Many of the poems of Matthew Prior are in the pastoral mode: the poet adopts the age-old pretense of being a shepherd who sings, with rustic honesty, of the fortunes and misfortunes of his love. The woman appears as reluctant shepherdess in the pastoral convention, and the poet as a lovesick swain. Such poems as “Love and Friendship: A Pastoral” invoke a vocabulary familiar to early eighteenth century poetry of this kind. The poem, like others by Prior and his contemporaries, begins with a description of the natural setting, the fields and skies of the rural landscape. A mood is the object of the description, and night is chosen as the fit time to discourse on love and hope. A great part of the poem is devoted to the “charms” of the lady—the rest to their effect on the imagination of the swain. Other minor poems, like “To a Lady,” attempt to reinvigorate the ancient poetic metaphor of love as war. The woman is the “victor” and the lover is the “slave.” The poem is, of course, an invitation to love; it finds its central expression when it describes the woman who “triumphs, when She seems to yield.”
The early poems of Prior have a large concentration of this courtly and pastoral type of art. “Celia to Damon” brings out once more the theme of love as a hopeless war, in which the lover is perpetually doomed to servitude and defeat. He describes the “Excess and Fury” of his love, and the beauty that confounds it. The tone of the poem, faithful to its models of hopeless and adoring passion, is intentionally pathetic. The great contrast the poem strives for is that between the humility of the lover and the “raging Love” and “swelling Seas of Rapture” in his soul. The lover assumes the familiar stance of the half-exalted and half-mad figure of romance. In response to worldly wisdom Prior’s “Imitation of Anacreon” states “Love shall be my endless Theme”—and he invites the critics and all other in the community of the sane and responsible to mind their own business while he goes happily to his fate.
Prior did not confine himself to such poetry, which is often imitative. His “An English Ballad” is both heroic and satirical; perhaps its most obvious theme is that of witty skepticism:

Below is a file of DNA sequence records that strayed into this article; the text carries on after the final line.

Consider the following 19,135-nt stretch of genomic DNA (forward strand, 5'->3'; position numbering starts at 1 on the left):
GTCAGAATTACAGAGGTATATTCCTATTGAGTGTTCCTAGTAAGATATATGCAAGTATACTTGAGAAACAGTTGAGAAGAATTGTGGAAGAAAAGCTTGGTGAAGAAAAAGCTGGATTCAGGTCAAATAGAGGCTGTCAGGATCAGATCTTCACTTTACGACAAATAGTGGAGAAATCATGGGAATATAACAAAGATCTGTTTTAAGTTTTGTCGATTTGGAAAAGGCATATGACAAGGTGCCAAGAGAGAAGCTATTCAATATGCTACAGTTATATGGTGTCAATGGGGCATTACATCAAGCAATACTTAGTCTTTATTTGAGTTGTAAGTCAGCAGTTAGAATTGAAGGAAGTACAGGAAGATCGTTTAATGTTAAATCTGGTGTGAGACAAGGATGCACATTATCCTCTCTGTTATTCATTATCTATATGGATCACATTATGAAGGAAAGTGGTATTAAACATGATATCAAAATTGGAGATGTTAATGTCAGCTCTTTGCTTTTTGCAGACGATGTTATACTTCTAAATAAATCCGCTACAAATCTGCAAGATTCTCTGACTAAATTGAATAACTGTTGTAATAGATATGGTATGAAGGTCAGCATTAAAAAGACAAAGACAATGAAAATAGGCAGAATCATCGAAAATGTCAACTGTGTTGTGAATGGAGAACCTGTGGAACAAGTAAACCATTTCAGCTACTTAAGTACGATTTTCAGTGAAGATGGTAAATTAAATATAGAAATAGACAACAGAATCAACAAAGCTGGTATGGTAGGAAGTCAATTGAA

If Namur be compar’d to Troy;Then Britain’s Boys excell’d theGreeks:Their Siege did ten long Years employ:We’ve done our Bus’ness in tenWeeks.
The great political and military struggles between England and France, Greece and Troy, are set in the context of parody, a mode which expresses the feeling of the poet that these events are not altogether praiseworthy or even meaningful. The poem is in praise, ostensibly, of William of Orange, but the poem balances “Death, Pikes, Rocks, Arms, Bricks, and Fire” against the Lilliputian moral stature of the combatants. William, of course, comes off much better than his great rival, Louis XIV, but neither comes off very well in terms of the great idea of civilization which the poem raises. If Prior was a parodist of things political, he also was a parodist of matters amatory. Some of his better-known poems satirize the whole institution of love poetry and the courtly conventions to which it subscribed. “An English Padlock” and “Hans Carvel” are both intentionally indecent in that they express a thoroughly Augustan attitude toward romantic love. The first of these is not about pastoral lovers but about a jealous husband. The best way to handle a woman, Prior suggests in this poem, is not to write sonnets, nor is it to declare in limitless hyperbole the nature of one’s passion. It is rather to allow her to see the world in all its false beauty, and to sicken of the truth.
“Paulo Purganti” is another of the poems which attacks romance and puts disillusioned objectivity in its place. The importance of the piece is its explicit...
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